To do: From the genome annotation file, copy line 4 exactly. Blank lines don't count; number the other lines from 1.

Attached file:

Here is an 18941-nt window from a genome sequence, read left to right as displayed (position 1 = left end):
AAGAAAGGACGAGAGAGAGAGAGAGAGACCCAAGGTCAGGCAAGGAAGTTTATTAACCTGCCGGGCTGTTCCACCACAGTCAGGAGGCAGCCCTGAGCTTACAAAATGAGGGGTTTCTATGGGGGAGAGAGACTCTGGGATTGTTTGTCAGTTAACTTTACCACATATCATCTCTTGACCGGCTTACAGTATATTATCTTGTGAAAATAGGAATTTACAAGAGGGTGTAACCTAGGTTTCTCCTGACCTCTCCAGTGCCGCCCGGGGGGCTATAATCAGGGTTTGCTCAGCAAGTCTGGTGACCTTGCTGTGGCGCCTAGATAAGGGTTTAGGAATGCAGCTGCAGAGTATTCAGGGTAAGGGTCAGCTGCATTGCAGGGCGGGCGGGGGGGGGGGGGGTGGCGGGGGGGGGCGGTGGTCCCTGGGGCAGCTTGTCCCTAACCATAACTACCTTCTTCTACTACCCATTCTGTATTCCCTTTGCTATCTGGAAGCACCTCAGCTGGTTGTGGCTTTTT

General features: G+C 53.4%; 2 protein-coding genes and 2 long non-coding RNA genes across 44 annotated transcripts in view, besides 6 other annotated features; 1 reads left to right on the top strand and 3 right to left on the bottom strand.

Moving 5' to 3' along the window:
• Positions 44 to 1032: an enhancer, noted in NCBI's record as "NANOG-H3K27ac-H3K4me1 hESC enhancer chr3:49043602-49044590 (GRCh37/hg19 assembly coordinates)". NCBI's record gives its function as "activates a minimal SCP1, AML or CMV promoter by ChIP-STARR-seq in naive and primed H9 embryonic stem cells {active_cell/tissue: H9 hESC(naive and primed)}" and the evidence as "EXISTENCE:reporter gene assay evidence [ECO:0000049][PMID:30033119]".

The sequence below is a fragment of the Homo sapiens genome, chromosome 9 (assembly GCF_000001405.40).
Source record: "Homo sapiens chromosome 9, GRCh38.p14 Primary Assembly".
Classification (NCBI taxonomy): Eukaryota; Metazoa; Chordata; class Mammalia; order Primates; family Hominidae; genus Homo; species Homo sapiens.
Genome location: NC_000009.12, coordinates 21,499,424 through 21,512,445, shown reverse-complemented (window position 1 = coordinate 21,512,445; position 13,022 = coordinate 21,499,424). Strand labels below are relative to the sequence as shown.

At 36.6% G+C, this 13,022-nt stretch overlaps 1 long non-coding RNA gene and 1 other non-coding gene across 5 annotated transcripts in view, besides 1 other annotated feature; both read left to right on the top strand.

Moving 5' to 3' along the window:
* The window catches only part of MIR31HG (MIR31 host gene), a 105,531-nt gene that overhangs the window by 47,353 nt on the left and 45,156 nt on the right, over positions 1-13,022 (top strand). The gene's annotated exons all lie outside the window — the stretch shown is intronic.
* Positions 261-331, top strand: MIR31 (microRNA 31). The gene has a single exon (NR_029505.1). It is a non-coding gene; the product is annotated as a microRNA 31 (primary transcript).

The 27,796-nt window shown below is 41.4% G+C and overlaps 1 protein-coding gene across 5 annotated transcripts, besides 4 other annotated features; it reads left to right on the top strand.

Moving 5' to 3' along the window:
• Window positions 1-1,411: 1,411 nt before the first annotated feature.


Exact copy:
Moving 5' to 3' along the window: